Protect Your Property Rights and Values 

What will you do when someone comes for your mineral rights?

Keep Douglas County Beautiful, Healthy, & Safe for Our Families

Know before you sign:

BE AWARE: Companies have been attempting to lease the mineral rights of northeast Douglas County property owners, which would allow equipment to access and extract oil and gas from their property.

BE INFORMED: A mineral lease is a legal document which transfers development rights for your property to a company for a number of years. Studies show that oil and gas development decreases property values, and releases toxic pollutants into the surrounding air.

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KNOW YOUR RIGHTS: You have no obligation to respond to companies attempting to lease your minerals Know and understand your rights and the impacts of oil and gas development before you sign. Agents may imply that you will be penalized for not signing, or use other aggressive or misleading tactics. Colorado oil and gas law changed in 2019. Be sure to refer to the updated state pooling information sheet here.

PROTECT YOUR PROPERTY AND HELP PREVENT FORCED POOLING: Please read and understand CURRENT state forced pooling information that reflects updates to the law passed in 2019. Consider seeking legal counsel if an operator claims that you are subject to pooling. If you do not lease your mineral rights, you still control your minerals. However, if 45% of the total acres within a Drilling and Spacing Unit (DSU) are leased, state rules may allow operators “force pool the remaining 55% of the mineral interest and gain access to the minerals of “Non-Consenting Working Interest Owners.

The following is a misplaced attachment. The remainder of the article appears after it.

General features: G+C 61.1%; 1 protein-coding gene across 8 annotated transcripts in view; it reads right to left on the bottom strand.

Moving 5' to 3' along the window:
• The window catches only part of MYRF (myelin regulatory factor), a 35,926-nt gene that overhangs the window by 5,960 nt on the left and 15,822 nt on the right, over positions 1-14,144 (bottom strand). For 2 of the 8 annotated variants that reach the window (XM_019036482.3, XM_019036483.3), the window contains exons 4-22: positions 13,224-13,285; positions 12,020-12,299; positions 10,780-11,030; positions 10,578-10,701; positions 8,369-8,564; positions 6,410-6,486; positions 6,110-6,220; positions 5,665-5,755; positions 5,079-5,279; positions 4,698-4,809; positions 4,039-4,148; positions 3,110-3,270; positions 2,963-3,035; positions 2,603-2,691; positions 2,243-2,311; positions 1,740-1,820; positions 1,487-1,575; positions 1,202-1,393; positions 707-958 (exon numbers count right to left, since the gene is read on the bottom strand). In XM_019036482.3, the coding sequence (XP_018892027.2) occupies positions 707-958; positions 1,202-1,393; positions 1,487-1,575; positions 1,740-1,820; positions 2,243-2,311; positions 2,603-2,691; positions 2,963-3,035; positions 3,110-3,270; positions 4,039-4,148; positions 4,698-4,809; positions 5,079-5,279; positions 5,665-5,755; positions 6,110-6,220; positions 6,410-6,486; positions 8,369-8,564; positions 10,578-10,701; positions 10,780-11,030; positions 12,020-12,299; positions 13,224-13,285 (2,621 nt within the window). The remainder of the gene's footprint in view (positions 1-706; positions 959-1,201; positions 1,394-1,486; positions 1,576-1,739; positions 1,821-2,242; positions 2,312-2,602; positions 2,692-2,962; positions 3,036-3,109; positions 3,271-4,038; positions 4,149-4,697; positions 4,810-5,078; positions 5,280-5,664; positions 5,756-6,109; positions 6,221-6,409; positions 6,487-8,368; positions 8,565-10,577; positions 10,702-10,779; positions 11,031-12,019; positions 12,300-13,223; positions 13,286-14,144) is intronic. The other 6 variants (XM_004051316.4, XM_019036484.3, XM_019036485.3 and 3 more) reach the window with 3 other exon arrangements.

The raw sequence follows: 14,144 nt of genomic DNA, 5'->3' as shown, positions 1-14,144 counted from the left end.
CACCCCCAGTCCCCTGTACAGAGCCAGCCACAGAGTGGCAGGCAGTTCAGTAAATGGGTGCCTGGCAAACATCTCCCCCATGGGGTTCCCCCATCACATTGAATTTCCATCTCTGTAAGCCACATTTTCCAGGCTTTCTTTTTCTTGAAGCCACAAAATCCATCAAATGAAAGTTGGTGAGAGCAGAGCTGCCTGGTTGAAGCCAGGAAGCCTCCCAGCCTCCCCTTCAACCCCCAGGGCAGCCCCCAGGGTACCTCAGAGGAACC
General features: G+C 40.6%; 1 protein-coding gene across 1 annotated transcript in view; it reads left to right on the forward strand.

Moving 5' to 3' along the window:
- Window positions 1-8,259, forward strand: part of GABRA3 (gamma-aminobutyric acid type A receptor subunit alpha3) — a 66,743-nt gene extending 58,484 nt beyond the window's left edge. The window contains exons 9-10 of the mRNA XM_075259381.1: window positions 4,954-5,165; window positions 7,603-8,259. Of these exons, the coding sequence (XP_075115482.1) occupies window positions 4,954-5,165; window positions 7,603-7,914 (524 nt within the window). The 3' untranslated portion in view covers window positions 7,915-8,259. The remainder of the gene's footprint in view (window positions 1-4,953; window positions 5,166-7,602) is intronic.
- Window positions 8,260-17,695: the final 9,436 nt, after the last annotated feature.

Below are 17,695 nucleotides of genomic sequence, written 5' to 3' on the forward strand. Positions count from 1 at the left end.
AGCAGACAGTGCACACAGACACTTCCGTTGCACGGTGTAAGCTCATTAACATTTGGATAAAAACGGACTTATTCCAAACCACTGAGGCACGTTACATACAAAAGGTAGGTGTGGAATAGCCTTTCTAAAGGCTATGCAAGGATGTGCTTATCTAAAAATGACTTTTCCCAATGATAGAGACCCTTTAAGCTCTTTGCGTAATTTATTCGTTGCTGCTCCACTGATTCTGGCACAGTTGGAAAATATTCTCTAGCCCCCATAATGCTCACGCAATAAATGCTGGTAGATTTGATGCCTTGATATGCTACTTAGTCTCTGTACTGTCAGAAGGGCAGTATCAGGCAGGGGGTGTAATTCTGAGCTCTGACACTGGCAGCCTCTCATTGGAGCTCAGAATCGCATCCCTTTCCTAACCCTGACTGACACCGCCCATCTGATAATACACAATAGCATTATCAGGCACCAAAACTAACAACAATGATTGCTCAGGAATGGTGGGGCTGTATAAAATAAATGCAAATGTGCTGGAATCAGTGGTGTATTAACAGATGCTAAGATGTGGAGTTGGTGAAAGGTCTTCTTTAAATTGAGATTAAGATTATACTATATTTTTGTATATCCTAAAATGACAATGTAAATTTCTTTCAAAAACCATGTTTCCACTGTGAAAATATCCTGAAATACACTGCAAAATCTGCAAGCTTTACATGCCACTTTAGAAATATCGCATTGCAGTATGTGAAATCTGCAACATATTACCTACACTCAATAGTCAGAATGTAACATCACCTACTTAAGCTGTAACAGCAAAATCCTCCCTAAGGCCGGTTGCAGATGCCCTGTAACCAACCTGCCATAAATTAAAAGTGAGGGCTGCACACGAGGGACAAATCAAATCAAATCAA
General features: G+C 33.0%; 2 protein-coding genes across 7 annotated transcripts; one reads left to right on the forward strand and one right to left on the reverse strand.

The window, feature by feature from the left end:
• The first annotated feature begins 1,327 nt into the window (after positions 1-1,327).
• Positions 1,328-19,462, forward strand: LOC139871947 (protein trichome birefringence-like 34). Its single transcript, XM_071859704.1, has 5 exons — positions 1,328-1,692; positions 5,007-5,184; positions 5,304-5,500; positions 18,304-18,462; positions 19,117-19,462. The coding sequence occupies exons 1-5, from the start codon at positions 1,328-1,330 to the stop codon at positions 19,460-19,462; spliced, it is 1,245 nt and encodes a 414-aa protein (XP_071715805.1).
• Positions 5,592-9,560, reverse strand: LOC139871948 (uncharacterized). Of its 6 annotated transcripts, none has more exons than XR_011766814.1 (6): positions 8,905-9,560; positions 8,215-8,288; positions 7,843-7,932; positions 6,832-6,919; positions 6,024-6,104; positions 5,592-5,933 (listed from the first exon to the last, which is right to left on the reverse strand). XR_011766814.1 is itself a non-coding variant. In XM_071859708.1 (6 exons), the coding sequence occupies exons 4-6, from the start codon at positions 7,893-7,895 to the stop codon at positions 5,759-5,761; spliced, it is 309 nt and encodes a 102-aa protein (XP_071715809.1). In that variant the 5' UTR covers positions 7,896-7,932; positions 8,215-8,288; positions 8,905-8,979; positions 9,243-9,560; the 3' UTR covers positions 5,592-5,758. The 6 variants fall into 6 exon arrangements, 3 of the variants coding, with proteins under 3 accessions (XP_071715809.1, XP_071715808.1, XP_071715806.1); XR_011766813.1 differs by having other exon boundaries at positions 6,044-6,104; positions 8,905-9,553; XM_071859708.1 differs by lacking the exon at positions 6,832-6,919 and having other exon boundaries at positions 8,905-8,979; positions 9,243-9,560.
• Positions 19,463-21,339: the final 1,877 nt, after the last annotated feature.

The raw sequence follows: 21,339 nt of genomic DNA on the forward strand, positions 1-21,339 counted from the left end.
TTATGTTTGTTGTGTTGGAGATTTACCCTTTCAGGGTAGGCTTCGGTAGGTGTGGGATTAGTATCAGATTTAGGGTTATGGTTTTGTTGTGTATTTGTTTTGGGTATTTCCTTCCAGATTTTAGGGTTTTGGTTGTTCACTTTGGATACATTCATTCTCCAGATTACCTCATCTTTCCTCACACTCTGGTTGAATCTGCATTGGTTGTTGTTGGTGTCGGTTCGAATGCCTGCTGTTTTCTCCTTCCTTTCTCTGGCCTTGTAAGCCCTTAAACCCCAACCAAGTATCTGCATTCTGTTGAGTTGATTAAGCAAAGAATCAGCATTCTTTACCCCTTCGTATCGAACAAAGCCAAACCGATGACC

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BE NEIGHBORLY: Because of the potential for forced pooling, signing a lease can undermine your neighbors’ property rights.  

BE CONCERNED: If knowledge that signing a lease could undermine your neighbors’ property rights and reduce your property values is not enough to deter you from leasing, please read on to learn more about the impacts that oil and gas development have on your health and safety. You may also want to seek legal counsel before signing a lease or other documents to learn if the agreement is in your interest.  


How will your health, safety and property values be affected when there are spills, leaks, blowouts, fires, explosions, emissions, and workplace accidents at the well-head or pipelines or transport vehicles?

These news stories describe some of the effects on Colorado residents:


“The Front Range is in violation of federal health standards for ozone pollution and according to the APDC, oil and gas is the largest human-made source of the two pollutants that combine to create ozone — accounting for 42% of the volatile organic chemical emissions in the air and 46% of the nitrogen oxides.”

From this article: “How Should Colorado Measure the Impact of Oil and Gas? ‘There Has to Be A Point Where the Glass Is Full.'” ARTICLE HERE


  • Ozone in the air we breathe can harm our health, especially on hot sunny days when ozone can reach unhealthy levels. Even relatively low levels of ozone can cause health effects.
  • People most at risk from breathing air containing ozone include people with asthma, children, older adults, and people who are active outdoors, especially outdoor workers.